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Don't eat the hemlocks, spray them


If you notice your hemlocks are looking a little droopy, it may not be just the lack of water. They could be hosts to a nasty little critter with an ungainly name: hemlock woolly adelgid.

Take a look at the branches. If you see white waxy balls at the bases of the needles, you have a problem. This tiny, aphid-like sucking insect, which attacks only hemlocks, can kill a tree within a few years.

According to Charles Staines, entomologist for the Maryland Department of Agriculture, hemlock woolly adelgid isn't a new pest. (It was introduced from Japan in the '40s.) But it is yet another stress on trees doubly susceptible because of the drought.

The insect can be controlled with insecticidal soap or horticultural oil. But because you need very thorough coverage, the trees may have to be sprayed by a professional.

As for the general health of your hemlocks, Mr. Staines points out that their native habitat is stream bottoms.

"If I had hemlocks, I'd water them," he says. "Give them a good, long soaking."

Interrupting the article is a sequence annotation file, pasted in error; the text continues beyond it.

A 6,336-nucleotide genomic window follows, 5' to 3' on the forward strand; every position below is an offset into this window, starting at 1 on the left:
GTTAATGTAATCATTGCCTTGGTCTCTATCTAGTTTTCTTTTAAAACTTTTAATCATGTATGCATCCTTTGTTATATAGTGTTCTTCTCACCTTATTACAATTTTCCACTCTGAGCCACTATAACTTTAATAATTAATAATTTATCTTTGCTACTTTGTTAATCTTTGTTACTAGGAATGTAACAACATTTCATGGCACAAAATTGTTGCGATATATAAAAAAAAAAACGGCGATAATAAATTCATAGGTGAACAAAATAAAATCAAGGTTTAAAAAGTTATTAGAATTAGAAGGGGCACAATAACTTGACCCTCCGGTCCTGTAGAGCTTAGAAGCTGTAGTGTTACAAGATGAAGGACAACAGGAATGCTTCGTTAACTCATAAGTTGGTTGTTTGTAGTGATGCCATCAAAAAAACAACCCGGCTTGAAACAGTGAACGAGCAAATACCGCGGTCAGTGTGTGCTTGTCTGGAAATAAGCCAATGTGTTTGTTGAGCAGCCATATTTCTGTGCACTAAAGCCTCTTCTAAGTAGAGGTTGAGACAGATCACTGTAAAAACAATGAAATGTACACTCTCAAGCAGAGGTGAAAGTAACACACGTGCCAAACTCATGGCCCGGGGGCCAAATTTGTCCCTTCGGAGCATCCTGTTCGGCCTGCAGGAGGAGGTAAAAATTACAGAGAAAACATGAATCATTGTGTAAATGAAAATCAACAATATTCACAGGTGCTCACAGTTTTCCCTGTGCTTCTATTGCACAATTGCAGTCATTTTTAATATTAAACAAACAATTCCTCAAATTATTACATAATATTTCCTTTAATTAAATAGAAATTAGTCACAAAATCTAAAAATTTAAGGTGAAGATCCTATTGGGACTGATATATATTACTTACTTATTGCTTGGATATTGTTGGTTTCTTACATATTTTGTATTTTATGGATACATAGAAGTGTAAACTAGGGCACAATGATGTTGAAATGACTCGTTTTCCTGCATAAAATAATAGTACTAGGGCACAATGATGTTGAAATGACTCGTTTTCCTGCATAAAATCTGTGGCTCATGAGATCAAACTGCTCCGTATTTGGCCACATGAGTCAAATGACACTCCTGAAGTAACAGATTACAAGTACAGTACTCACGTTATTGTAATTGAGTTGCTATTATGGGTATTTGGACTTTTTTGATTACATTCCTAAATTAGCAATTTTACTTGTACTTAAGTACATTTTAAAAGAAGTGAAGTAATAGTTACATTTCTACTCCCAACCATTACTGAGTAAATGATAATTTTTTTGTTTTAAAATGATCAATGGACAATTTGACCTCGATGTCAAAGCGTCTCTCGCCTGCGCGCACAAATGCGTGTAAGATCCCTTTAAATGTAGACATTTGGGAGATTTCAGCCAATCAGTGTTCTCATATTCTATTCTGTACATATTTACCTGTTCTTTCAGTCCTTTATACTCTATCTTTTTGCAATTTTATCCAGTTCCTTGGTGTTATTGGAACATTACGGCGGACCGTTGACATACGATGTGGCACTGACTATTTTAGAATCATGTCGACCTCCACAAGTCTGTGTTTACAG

Clean hot line

Have a stain you can't get rid of? Want some advice on tackling a really dirty bathroom?

Now there's a cleaning hot line open from 8 a.m. to 10 p.m. Monday through Friday, and 10 a.m. to 6 p.m. Saturday and Sunday.

The number, (800) 717-CLEAN, puts you in touch with the Clean Team mail-order catalog company. True, the people who answer the phone would like to send you a catalog of their cleaning products. But they are also happy to answer your most difficult cleaning questions for no charge.

Eco-goodies for sale

I never knew a Coke can could look so good. Or rather, 400 Coke cans, which is how many it took to make the little bowl at La Terra that resembles sterling silver. It's one of many decorative accessories and items for the home at Hampden's eco-store, all recycled or organic.

La Terra, 4001 Falls Road, has the leafware for an eco-friendly picnic that was featured in this column earlier this month.

You can get handsome place mats made out of recycled rubber and funky water goblets fashioned from beer and water bottles. There are chairs made from recycled steel with little animals carved on them and wall pieces shaped like leaves made from previously used wire.

All of which make you feel as if you're helping the planet just a little bit when you buy them.

La Terra is open Monday through Saturday from 10 a.m. to 6 p.m.

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